a complaint must contain more than a "formulaic recitation of the elements of a cause of action;" it must contain factual allegations sufficient to "raise a right to relief above the speculative level." Bell Atlantic Corp. v. Twombly, 550 U.S. 544, 127 S.Ct. 1955, 1965 (2007). "The pleading must contain something more...than...a statement of facts that merely creates a suspicion [of] a legally cognizable right of action." Id., quoting 5 C. Wright & A. Miller, Federal Practice and Procedure § 1216, pp. 235-236 (3d ed. 2004). "[A] complaint must contain sufficient factual matter, accepted as true, to 'state a claim to relief that is plausible on its face.'" Ashcroft v. Iqbal, 556 U.S. 662, 129 S.Ct. 1937, 1949 (2009) (quoting Twombly, 550 U.S. at 570, 127 S.Ct. 1955). "A claim has facial plausibility when the plaintiff pleads factual content that allows the court to draw the reasonable inference that the defendant is liable for the misconduct alleged." Id.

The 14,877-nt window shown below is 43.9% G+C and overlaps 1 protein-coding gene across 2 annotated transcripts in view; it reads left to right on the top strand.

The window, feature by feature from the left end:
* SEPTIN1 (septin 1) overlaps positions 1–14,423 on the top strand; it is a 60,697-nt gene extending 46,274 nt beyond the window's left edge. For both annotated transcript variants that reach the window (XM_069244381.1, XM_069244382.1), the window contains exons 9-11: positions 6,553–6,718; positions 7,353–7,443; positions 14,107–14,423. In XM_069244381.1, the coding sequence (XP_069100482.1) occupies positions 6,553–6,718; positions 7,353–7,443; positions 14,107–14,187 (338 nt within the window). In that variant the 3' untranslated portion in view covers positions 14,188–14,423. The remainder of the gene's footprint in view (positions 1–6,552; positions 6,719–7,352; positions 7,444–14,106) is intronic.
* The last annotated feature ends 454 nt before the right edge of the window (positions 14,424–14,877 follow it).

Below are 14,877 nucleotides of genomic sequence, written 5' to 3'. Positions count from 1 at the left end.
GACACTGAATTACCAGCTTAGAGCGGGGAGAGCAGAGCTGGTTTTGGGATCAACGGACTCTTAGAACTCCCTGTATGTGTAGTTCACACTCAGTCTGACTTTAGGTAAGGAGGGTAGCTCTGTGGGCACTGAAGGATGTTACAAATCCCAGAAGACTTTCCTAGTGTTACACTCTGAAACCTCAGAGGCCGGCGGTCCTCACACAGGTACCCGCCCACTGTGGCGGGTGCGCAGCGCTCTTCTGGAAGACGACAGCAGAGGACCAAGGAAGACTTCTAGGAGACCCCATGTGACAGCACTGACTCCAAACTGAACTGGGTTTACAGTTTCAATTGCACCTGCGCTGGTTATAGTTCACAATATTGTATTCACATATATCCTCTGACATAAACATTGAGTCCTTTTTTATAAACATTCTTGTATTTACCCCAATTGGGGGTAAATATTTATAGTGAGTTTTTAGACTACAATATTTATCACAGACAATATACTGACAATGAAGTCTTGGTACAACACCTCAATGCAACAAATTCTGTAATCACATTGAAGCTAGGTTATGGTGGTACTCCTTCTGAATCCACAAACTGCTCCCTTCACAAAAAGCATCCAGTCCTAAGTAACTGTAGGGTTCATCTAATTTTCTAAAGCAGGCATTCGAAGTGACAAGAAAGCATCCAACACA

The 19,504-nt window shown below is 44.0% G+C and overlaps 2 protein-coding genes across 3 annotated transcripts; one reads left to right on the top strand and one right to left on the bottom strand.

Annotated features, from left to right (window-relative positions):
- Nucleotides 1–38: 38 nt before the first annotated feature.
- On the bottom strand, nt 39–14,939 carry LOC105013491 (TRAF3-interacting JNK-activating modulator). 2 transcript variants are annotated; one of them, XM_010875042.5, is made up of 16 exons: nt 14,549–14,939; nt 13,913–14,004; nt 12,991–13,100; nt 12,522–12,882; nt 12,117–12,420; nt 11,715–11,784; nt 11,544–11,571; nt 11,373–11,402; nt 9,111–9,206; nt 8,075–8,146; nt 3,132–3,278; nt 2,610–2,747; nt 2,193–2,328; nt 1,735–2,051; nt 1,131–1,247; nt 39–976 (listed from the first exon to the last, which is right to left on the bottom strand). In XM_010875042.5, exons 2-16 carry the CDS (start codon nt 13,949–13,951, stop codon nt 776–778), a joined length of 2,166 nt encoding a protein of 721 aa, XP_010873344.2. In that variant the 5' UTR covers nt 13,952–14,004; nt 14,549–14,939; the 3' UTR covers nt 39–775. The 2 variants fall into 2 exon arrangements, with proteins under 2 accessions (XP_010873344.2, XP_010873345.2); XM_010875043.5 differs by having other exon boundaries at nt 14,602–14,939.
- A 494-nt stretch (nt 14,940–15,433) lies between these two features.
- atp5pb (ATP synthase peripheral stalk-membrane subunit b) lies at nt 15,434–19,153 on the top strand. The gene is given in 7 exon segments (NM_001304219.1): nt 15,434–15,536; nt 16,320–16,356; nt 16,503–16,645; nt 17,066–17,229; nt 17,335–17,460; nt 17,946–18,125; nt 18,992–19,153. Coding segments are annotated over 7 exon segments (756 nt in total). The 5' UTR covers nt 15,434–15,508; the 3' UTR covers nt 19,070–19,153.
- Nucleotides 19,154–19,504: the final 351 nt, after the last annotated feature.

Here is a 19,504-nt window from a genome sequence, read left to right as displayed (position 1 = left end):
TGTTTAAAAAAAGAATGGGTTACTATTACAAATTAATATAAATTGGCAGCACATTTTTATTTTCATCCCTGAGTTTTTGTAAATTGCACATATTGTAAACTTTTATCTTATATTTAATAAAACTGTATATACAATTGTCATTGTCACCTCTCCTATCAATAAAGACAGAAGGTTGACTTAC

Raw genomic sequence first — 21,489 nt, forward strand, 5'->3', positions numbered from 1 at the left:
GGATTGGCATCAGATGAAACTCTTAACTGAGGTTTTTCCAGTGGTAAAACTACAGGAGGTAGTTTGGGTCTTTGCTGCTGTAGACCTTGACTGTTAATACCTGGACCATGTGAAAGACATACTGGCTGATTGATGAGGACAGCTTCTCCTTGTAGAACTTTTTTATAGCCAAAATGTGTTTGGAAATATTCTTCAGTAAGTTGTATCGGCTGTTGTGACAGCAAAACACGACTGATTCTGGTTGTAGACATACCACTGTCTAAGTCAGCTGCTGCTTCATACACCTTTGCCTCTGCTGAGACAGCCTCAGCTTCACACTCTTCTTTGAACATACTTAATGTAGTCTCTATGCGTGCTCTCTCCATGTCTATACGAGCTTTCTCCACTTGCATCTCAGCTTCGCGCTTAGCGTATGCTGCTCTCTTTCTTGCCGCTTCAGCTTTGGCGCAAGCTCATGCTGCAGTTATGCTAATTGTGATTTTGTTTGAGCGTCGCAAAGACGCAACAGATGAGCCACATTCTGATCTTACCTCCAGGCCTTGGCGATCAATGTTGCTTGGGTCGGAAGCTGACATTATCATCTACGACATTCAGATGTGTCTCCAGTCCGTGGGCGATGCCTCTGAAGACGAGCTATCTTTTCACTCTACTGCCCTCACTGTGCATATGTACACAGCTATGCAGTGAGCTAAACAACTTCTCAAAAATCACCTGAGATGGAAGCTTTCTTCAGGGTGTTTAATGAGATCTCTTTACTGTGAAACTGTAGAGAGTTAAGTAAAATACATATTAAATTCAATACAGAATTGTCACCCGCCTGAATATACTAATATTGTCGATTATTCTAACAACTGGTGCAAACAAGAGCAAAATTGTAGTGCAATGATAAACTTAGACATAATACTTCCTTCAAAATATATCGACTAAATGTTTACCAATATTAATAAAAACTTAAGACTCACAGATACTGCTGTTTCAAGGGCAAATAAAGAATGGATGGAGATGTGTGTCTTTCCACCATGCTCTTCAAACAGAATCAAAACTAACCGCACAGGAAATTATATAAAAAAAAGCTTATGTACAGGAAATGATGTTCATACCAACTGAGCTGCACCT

In considering a motion to dismiss, the court must accept as true the allegations of the complaint in question, Hospital Bldg. Co. v. Rex Hospital Trustees, 425 U.S. 738, 740, 96 S. Ct. 1848, 1850 (1976), construe the pleading in the light most favorable to the party opposing the motion and resolve all doubts in the pleader's favor. Jenkins v. McKeithen, 395 U.S. 411, 421, 89 S. Ct. 1843, 1849, reh'g denied, 396 U.S. 869, 90 S. Ct. 35 (1969). The court will "'presume that general allegations embrace those specific facts that are necessary to support the claim.'" National Organization for Women, Inc. v. Scheidler, 510 U.S. 249, 256, 114 S.Ct. 798, 803 (1994), quoting Lujan v. Defenders of Wildlife, 504 U.S. 555, 561, 112 S. Ct. 2130, 2137 (1992). Moreover, pro se pleadings are held to a less stringent standard than those drafted by lawyers. Haines v. Kerner, 404 U.S. 519, 520, 92 S. Ct. 594, 596 (1972).

The court may consider facts established by exhibits attached to the complaint. Durning v. First Boston Corp., 815 F.2d 1265, 1267 (9th Cir. 1987). The court may also consider facts which may be judicially noticed, Mullis v. United States Bankruptcy Ct., 828 F.2d 1385, 1388 (9th Cir. 1987); and matters of public record, including pleadings, orders, and other papers filed with the court, Mack v. South Bay Beer Distributors, 798 F.2d 1279, 1282 (9th Cir. 1986). The court need not accept legal conclusions "cast in the form of factual allegations." Western Mining Council v. Watt, 643 F.2d 618, 624 (9th Cir. 1981).